Getting management on board: “You need to get management as well to make sure that the tools you need are going to be available, that the training you need is going to be available,” Labourey said. “It is going to be a pretty drastic change for many teams in the way they do things, so you can’t expect just to snap and see things happen. It has to be a top-down initiative to improve the flow within IT.”
Getting help from the outside: Having someone from the outside looking in can help stop an organization from making a mistake, or it can bring in a different perspective that an organization might have missed. “Have change agents that can make sure you are not going to fall back into the good ol’ ways of doing things, but you are pushing change,” Labourey said.
Remembering that there is not one DevOps tool: “Everyone can claim a point of view and say [theirs] is a DevOps tool, but it is probably only solving one particular pain point and problem for customers,” said Ravichandran. “So when choosing a tool, look at what the tool solves and if it can work in your current ecosystem.”
It is important that tools interoperate with third-party and open-source tools because customers aren’t going to buy all their DevOps tools from one vendor, she continued.
Labeling tools as “DevOps tools” is a big problem in the industry that buyers should be aware of, according to Dynatrace’s Grabner.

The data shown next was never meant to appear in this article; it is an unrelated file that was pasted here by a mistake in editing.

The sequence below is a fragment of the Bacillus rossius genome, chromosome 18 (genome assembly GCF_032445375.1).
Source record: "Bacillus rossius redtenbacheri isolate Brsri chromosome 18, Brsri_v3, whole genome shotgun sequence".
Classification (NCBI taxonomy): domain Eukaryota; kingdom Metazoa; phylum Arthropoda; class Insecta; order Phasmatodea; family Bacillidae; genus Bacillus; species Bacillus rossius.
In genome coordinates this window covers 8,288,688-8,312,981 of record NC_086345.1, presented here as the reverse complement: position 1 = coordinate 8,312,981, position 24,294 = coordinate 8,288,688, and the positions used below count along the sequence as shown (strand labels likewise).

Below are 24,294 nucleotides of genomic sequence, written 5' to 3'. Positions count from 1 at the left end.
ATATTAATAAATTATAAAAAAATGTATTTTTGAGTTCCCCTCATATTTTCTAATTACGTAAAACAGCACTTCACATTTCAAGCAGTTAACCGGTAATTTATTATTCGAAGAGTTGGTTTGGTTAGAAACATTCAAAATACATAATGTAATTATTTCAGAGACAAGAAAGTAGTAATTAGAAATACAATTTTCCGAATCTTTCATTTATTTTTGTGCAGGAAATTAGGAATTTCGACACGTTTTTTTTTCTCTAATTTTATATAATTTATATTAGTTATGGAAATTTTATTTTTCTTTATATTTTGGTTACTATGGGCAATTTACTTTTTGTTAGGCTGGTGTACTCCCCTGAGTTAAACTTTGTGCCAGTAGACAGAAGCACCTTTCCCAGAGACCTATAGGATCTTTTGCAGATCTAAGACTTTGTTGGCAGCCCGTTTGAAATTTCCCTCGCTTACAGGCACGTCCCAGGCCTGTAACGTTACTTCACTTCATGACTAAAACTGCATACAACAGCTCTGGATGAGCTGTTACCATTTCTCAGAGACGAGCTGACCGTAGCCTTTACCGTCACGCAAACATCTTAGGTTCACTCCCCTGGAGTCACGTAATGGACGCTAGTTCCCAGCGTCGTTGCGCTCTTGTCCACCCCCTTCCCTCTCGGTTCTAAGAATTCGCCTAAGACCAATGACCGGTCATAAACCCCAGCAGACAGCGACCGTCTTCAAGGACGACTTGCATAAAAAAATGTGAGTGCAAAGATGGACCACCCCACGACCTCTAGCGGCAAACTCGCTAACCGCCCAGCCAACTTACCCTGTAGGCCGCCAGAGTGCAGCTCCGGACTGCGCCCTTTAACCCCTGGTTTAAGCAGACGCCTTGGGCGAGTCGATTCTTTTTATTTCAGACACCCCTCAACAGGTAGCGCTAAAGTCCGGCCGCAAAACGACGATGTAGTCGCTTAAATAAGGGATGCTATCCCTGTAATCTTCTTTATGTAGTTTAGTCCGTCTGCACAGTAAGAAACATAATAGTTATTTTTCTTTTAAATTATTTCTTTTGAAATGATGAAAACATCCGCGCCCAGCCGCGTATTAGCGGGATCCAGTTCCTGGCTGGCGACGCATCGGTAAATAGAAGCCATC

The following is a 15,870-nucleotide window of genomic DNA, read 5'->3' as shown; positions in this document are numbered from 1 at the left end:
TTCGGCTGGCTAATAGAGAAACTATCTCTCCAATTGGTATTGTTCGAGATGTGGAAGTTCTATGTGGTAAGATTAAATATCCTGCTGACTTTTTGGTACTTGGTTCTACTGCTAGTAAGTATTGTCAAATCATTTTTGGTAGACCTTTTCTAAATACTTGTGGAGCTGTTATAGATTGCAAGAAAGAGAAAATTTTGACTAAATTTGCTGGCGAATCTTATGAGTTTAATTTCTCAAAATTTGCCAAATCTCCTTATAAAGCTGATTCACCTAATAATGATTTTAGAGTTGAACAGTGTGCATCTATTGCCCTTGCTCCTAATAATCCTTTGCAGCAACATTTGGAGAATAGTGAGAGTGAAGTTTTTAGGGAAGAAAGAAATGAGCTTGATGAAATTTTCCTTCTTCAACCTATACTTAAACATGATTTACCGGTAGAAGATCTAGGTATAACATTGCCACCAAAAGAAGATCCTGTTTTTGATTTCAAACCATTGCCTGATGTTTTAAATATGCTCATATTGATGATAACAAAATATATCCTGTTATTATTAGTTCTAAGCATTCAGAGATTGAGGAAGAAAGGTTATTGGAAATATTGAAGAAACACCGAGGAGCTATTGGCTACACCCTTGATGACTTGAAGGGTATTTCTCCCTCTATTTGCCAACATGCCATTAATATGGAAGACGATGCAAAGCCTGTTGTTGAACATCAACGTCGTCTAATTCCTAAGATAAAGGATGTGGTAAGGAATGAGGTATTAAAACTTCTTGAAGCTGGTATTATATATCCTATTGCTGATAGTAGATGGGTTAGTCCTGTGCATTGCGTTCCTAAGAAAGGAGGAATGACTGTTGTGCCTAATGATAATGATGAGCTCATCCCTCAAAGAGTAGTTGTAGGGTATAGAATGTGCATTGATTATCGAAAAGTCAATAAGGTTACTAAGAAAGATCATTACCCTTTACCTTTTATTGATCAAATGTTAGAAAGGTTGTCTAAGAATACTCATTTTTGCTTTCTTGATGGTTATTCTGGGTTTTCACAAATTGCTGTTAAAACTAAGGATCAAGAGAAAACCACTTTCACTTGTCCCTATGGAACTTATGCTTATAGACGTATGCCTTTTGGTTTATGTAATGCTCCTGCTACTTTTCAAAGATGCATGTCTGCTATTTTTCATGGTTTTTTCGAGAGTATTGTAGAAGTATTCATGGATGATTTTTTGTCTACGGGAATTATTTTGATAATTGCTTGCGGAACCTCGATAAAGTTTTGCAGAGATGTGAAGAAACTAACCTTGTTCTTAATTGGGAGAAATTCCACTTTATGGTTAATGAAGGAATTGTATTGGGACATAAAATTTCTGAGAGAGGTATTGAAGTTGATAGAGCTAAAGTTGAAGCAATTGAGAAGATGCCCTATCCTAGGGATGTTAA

“I want to point fingers at our own industry,” he said. “As much as I love that we have something like DevOps as a term, I think it has been misused…because people think just by adding DevOps on every single blog post or paper, it makes them look credible.
“I think DevOps is great, but the initial idea had nothing to do with tooling. DevOps was really the culture change about automating the process of software engineering and also sharing results.”
Planning ahead: “Have a good plan and procedure for the case when things go wrong, implement good error recovery and reporting, regularly check the scenarios in near-live circumstances,” suggested JetBrains’ Yarko.
Ravichandran added that teams should always make sure they have a previous version they can roll back to in case there is an outage or a complication.